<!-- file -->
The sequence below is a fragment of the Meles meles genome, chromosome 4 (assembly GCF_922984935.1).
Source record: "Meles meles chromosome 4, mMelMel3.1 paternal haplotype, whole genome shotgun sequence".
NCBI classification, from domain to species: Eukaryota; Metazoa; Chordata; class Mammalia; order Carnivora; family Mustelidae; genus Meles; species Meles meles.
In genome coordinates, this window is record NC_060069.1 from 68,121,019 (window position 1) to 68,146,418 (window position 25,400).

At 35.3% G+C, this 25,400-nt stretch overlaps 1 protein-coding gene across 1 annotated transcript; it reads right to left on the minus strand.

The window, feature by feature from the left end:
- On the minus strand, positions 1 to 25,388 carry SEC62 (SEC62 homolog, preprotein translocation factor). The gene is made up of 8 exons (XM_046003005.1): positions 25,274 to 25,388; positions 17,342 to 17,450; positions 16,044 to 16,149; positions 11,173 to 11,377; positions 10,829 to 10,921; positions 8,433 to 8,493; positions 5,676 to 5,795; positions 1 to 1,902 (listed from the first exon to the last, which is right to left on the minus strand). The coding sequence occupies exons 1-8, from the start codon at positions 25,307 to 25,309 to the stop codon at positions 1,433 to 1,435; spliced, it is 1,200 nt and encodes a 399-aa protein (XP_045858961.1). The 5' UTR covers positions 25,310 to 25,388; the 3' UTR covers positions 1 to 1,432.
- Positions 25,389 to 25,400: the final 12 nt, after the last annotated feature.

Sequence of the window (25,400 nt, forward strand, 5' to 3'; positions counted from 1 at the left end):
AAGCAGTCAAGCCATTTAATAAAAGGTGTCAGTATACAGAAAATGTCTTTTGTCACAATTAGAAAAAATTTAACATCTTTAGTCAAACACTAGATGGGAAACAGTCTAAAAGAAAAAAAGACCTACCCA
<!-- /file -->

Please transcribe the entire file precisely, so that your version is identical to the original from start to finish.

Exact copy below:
The sequence below is a fragment of the Meles meles genome, chromosome 4 (assembly GCF_922984935.1).
Source record: "Meles meles chromosome 4, mMelMel3.1 paternal haplotype, whole genome shotgun sequence".
NCBI classification, from domain to species: Eukaryota; Metazoa; Chordata; class Mammalia; order Carnivora; family Mustelidae; genus Meles; species Meles meles.
In genome coordinates, this window is record NC_060069.1 from 68,121,019 (window position 1) to 68,146,418 (window position 25,400).

At 35.3% G+C, this 25,400-nt stretch overlaps 1 protein-coding gene across 1 annotated transcript; it reads right to left on the minus strand.

The window, feature by feature from the left end:
- On the minus strand, positions 1 to 25,388 carry SEC62 (SEC62 homolog, preprotein translocation factor). The gene is made up of 8 exons (XM_046003005.1): positions 25,274 to 25,388; positions 17,342 to 17,450; positions 16,044 to 16,149; positions 11,173 to 11,377; positions 10,829 to 10,921; positions 8,433 to 8,493; positions 5,676 to 5,795; positions 1 to 1,902 (listed from the first exon to the last, which is right to left on the minus strand). The coding sequence occupies exons 1-8, from the start codon at positions 25,307 to 25,309 to the stop codon at positions 1,433 to 1,435; spliced, it is 1,200 nt and encodes a 399-aa protein (XP_045858961.1). The 5' UTR covers positions 25,310 to 25,388; the 3' UTR covers positions 1 to 1,432.
- Positions 25,389 to 25,400: the final 12 nt, after the last annotated feature.

Sequence of the window (25,400 nt, forward strand, 5' to 3'; positions counted from 1 at the left end):
AAGCAGTCAAGCCATTTAATAAAAGGTGTCAGTATACAGAAAATGTCTTTTGTCACAATTAGAAAAAATTTAACATCTTTAGTCAAACACTAGATGGGAAACAGTCTAAAAGAAAAAAAGACCTACCCA